Where the Money Goes: The Sale of Luxuries Is Often a Good Parker of How an Economy Is Faring, since They Are Usually the First to Be Sacrificed When Belts Have to Be Tightened

By Wells, Rhona | The Middle East, January 2010 | Go to article overview

Where the Money Goes: The Sale of Luxuries Is Often a Good Parker of How an Economy Is Faring, since They Are Usually the First to Be Sacrificed When Belts Have to Be Tightened


Wells, Rhona, The Middle East


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Saudi Arabia, traditionally the strongest market for luxury cars, still accounts for 50% of the region's car sales, with a large proportion of those sales belonging to the high-end market. The kingdom's rapid rise in population, and restrictions on the age of imported used cars, have helped keep the sector healthy, as have its typical weather conditions, which are hard on cars.

This October's EXCS Exotic Cars Exhibition, held in Riyadh, boasted 70 cars with a combined value of $16m, compared to less than $10m the previous year, as luxury-car makers from all over the world turned to the region to keep them going while other markets slump.

The situation in the UAE is slightly different. The property crash has seen many expatriate workers lose their jobs, and this has affected the sales of luxury cars there. Of the UAE's population, 80% are expatriate workers and they may only reside there if employed. This downturn saw used luxury cars flooding the market, as people on commission-based salaries who became unemployed started selling their expensive cars for cash as they had to leave the country.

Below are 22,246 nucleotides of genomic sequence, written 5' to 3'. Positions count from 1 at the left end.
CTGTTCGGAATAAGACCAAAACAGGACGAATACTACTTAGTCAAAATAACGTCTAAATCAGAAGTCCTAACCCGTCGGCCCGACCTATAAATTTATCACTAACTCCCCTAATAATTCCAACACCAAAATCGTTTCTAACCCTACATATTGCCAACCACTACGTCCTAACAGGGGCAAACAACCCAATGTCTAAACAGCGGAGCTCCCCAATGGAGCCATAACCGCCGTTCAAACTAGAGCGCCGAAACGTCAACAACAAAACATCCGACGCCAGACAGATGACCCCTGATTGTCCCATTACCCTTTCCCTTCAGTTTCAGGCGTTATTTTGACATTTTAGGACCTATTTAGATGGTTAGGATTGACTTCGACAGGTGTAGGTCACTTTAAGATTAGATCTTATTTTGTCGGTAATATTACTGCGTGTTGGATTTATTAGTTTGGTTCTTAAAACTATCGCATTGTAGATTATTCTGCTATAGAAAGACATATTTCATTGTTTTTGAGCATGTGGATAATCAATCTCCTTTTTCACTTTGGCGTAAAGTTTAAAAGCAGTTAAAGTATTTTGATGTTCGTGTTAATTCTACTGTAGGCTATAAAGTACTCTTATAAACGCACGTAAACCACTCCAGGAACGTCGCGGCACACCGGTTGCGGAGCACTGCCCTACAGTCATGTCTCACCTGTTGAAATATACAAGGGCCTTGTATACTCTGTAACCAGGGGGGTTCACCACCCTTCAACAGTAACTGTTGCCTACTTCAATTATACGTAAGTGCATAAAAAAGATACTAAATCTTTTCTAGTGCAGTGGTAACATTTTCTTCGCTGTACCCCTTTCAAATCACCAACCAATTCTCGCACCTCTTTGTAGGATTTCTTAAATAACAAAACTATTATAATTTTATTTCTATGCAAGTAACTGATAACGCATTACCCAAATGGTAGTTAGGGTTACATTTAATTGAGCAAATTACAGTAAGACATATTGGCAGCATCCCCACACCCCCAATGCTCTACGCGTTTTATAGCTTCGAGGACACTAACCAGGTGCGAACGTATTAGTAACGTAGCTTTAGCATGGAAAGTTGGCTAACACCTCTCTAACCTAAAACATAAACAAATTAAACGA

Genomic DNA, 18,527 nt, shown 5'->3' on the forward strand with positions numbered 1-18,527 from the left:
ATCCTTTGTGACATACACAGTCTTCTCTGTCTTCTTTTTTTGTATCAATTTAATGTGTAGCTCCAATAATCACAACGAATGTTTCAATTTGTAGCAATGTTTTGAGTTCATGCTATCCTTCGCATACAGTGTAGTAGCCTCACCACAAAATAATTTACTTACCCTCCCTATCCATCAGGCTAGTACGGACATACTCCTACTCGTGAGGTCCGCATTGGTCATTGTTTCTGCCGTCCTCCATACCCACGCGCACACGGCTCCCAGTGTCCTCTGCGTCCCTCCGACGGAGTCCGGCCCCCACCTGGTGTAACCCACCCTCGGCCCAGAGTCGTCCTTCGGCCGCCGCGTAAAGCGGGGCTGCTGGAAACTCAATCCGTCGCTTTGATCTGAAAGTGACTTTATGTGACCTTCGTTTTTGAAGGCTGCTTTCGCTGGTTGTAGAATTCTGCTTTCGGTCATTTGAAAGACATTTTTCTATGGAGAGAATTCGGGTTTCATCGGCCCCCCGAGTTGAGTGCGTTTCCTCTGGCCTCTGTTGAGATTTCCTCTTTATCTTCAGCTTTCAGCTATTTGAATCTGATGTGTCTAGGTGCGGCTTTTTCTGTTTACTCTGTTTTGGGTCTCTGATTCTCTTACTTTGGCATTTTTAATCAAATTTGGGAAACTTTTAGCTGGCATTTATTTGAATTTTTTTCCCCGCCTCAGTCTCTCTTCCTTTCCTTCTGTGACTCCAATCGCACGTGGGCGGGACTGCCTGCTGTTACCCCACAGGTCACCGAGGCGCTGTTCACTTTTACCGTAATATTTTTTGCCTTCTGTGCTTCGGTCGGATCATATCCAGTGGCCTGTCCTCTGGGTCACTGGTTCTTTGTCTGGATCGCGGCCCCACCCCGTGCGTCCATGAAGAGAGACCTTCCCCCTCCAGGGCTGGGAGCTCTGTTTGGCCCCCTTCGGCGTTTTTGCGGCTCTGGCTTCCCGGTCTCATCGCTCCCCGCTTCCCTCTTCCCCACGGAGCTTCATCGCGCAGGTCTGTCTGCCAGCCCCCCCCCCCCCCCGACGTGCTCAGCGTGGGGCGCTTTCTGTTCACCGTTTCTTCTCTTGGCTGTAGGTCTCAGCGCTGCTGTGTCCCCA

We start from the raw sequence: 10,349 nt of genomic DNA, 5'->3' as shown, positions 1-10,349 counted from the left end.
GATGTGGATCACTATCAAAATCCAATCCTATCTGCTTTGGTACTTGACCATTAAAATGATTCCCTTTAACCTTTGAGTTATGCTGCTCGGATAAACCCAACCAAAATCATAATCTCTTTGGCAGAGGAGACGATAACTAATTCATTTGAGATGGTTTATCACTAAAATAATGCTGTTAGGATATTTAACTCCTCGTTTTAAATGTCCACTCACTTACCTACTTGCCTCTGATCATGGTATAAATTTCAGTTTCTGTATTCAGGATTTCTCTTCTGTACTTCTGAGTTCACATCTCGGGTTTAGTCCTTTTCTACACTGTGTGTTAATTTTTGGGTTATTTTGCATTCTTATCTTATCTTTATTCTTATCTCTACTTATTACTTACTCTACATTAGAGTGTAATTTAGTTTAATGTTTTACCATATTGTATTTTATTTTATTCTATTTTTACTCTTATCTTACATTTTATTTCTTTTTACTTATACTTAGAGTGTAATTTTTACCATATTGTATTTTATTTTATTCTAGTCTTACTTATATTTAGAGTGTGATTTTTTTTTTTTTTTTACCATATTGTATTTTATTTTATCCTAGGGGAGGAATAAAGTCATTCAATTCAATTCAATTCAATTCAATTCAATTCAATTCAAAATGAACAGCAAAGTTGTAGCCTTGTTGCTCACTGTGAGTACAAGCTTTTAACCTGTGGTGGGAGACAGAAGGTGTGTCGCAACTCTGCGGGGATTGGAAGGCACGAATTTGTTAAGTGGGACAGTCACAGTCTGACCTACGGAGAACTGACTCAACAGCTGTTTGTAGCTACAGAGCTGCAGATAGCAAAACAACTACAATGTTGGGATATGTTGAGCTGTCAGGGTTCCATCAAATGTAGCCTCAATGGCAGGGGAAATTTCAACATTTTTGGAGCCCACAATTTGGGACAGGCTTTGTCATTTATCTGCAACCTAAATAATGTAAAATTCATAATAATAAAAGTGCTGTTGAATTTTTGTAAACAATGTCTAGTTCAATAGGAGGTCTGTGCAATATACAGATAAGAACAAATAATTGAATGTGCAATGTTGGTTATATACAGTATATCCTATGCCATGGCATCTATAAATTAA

Dubai's property slump has hit the emirate's luxury car market hard. New car prices have fallen dramatically as easy credit has dried up, and used-car forecourts have plenty of reduced-price cars for sale but few customers. Dealers in Dubai estimate their business has dropped by 50% in just one year.

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But the rush of car owners making quick sales has slowed, and banks are beginning to lend again, so there is hope that the market, which has had it so good for so long, will begin to show signs of recovery before the end of the year.

Kuwait has for a number of years been a fertile market for the world's luxury-car manufacturers. Its still-high GDP is preventing the luxury-car market there from contracting, though its projected rate of growth is modest compared to last year. In the low- to midrange car market, customers want reliability, good fuel economy and good deals, but at the very high end of the luxury-car market, what customers want most of all is whatever is new. For this reason, car manufacturers are relentlessly pushing new models to turn the heads of their wealthiest customers.

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The Indian-owned Jaguar manufacturer, already a popular marque in the region, has just announced its latest models: the 2010 XF and the XFR. The Middle East is already a vital market for the company, whose Dubai's dealership has sold more units than any other in the world for the second year running, and they hope to build on the success the award-winning XF range has already enjoyed.

Robin Colgan, managing director of Jaguar Middle East and North Africa, believes the car holds true to Jaguar's philosophy of 'beauty, style and exhilarating performance'. …

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